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Re: [Australia-public-discuss] Lobbying greens support.

From: anthony
Subject: Re: [Australia-public-discuss] Lobbying greens support.
Date: Fri, 12 Feb 2010 14:32:30 +1000

I recently made a submission to the ACIP review,%20Anthony.pdf

Feel free to use the material.


At 01:22 PM 12/02/2010, Shayne O'Neill wrote:

>Hi guys, new to this list, cant find archives so I apologise if I'm 
>reitterating over any previous ground.
>I'm old friends with Scott Ludlum of the Greens, whos been doing , in my 
>slightly biased opinion, a somewhat heroic job leading the charge against the 
>net filter in the senate estimates committee. He's reasonably competent on 
>tech issues for a non techy type, and might well be interested in taking up 
>the charge against the software patents proposals.
>What would be really good to see is some sort of dossier on the issue, 
>particularly on how it affects small australian business and innovation, but 
>also how it affects the free & open source community and perhaps for that 
>greens touch, green computing.
>I'm not really up to date enough on this to fully prepare it myself, so is 
>there anyone who would be interested in putting their hands up for this.
>Things to keep in mind about the greens:
>1) The greens are not really socialists, but they certainly are not freemarket 
>libertarians. Free market arguments will not necessarily win the argument with 
>them, but arguments about *small* business, and workers in bigger businesses, 
>2) The greens are naturally attracted to the open and free source software 
>movements. Free software embodies a lot of the arguments about community/DIY 
>organising that the greens feel should be central to their vision of a 
>'better' future. 
>3) The greens are *very* attracted to arguments about sustainability and 
>diversity. A possible example of this sort of argument might be around 
>compression algorithms. Compression saves energy by minimizing entropy and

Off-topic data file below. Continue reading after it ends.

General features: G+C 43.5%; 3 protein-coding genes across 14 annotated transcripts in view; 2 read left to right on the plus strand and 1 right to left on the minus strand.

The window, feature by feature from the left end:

>less abstractly communication infrastructure energy use and expenditure. 
>Algorithms such as  g729 are excluded from free software and small business 
>written software because of the outrageous costs to licence. The end result is 
>most free software voip uses either G711, a bandwidth hungry broadband codec, 
>or iLBC a processor hungry codec. Neither of which really qualify as suitable 
>'green' algorithms.
>4) Exposure to predatory american patent trolls. This can be a small business 
>killer, especially in low-return and garage industries like iPhone development 
>where a single lawsuit could effectively kill the operation before it even hit 
>It might also be worth noting the european situation, and moves to rethink the 
>patent laws in the US.
>If anyone wants to help put this together, I can get it to scott and maybe 
>discuss it with him over beers. 
> From there he might be able to talk to other greens senators to get it made 
> into a platform for the party.
>These are largely different arguments to win the libs over. For them the 
>important factor will be protest from software design houses (I intend to talk 
>to my local guy at some point about how the g729 codec affects my business) , 
>and although I'm by default a labor voter, I'm far too angry with conroys 
>utter technological illiteracy, and arrogance, to be unable to think up a 
>rational approach to him.
>Shayne O'Neill Development
>Mobile, Web and Business process integration.
>Australia-public-discuss mailing list

Dr Anthony Berglas, address@hidden       Mobile: +61 4 4838 8874
Just because it is possible to push twigs along the ground with ones nose
does not necessarily mean that is the best way to collect firewood.

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